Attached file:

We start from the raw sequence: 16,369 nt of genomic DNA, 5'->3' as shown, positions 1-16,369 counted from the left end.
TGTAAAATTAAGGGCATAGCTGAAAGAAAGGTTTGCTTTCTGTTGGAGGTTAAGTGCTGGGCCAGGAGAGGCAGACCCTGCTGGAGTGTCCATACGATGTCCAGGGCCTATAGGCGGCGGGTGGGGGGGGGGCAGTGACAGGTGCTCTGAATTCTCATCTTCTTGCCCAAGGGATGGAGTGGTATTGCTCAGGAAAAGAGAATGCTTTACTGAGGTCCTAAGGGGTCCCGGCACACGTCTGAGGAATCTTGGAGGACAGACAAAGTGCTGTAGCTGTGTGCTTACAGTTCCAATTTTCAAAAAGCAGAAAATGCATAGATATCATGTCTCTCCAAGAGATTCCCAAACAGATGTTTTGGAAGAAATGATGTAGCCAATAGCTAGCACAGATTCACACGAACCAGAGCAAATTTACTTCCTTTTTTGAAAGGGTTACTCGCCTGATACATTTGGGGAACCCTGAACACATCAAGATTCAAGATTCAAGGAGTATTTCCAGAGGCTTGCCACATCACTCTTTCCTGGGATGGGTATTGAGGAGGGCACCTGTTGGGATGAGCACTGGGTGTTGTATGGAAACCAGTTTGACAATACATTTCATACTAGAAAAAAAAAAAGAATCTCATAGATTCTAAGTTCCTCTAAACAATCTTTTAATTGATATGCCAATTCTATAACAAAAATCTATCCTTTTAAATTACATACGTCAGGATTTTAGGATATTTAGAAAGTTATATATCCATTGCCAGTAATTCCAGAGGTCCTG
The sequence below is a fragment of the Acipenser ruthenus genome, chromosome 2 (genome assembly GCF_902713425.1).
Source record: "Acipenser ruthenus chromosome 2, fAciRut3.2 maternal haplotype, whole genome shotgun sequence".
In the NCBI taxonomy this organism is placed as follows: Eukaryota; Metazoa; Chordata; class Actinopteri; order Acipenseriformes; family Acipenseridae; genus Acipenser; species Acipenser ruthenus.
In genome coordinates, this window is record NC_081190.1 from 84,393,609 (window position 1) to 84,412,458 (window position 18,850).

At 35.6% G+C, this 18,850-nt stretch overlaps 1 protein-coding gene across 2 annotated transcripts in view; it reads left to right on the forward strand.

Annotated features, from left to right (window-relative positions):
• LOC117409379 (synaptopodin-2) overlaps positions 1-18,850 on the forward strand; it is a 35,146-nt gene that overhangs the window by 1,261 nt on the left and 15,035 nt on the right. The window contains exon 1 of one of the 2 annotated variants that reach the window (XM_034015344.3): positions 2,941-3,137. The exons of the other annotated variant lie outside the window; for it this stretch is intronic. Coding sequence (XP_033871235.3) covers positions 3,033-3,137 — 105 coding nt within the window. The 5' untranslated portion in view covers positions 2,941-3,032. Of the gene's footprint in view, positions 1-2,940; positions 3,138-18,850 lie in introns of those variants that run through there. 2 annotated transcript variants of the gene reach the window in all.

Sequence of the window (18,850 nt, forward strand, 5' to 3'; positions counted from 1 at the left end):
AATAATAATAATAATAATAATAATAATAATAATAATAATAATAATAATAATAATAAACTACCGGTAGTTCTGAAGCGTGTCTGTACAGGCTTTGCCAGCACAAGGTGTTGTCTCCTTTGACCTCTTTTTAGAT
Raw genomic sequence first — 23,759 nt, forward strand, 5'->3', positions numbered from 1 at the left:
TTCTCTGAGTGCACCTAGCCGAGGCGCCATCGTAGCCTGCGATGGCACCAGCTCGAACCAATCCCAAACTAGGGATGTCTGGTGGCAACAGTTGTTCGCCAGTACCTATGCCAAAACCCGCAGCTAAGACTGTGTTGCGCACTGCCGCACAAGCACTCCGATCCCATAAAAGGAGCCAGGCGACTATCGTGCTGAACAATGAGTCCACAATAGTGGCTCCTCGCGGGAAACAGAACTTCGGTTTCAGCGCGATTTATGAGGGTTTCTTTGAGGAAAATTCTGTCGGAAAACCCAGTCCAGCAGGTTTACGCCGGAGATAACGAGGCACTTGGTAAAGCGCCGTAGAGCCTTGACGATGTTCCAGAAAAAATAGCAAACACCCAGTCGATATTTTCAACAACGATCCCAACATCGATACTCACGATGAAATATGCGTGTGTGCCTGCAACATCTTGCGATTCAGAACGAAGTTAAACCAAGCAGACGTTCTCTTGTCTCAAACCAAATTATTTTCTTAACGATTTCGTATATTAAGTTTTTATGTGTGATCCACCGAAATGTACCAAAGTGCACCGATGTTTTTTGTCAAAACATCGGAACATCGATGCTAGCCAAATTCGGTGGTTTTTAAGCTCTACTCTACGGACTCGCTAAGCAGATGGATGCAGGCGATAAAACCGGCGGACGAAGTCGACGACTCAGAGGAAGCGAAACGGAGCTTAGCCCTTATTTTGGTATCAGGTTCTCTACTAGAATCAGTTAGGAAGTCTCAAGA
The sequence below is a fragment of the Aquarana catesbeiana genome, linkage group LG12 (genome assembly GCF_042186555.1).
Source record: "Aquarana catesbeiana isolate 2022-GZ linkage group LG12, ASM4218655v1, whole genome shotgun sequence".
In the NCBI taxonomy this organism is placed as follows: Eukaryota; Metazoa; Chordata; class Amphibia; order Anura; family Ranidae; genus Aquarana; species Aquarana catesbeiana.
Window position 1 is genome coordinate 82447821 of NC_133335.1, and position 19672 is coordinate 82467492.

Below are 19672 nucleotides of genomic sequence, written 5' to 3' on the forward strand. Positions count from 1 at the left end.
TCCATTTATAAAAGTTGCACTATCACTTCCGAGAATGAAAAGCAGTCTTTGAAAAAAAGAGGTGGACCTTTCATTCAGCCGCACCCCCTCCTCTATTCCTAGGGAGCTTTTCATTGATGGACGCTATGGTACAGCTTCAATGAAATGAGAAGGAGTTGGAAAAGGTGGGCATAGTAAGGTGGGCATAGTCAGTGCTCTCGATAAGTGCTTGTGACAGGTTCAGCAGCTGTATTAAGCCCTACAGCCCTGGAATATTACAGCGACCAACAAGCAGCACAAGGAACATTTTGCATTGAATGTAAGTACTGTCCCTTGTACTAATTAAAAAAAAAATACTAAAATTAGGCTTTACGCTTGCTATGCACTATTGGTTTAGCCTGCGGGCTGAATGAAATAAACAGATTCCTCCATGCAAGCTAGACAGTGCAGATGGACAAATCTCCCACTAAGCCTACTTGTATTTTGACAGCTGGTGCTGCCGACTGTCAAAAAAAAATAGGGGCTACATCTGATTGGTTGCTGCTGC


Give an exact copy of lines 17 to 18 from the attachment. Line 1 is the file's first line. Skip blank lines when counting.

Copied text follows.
Window position 1 is genome coordinate 82447821 of NC_133335.1, and position 19672 is coordinate 82467492.

Below are 19672 nucleotides of genomic sequence, written 5' to 3' on the forward strand. Positions count from 1 at the left end.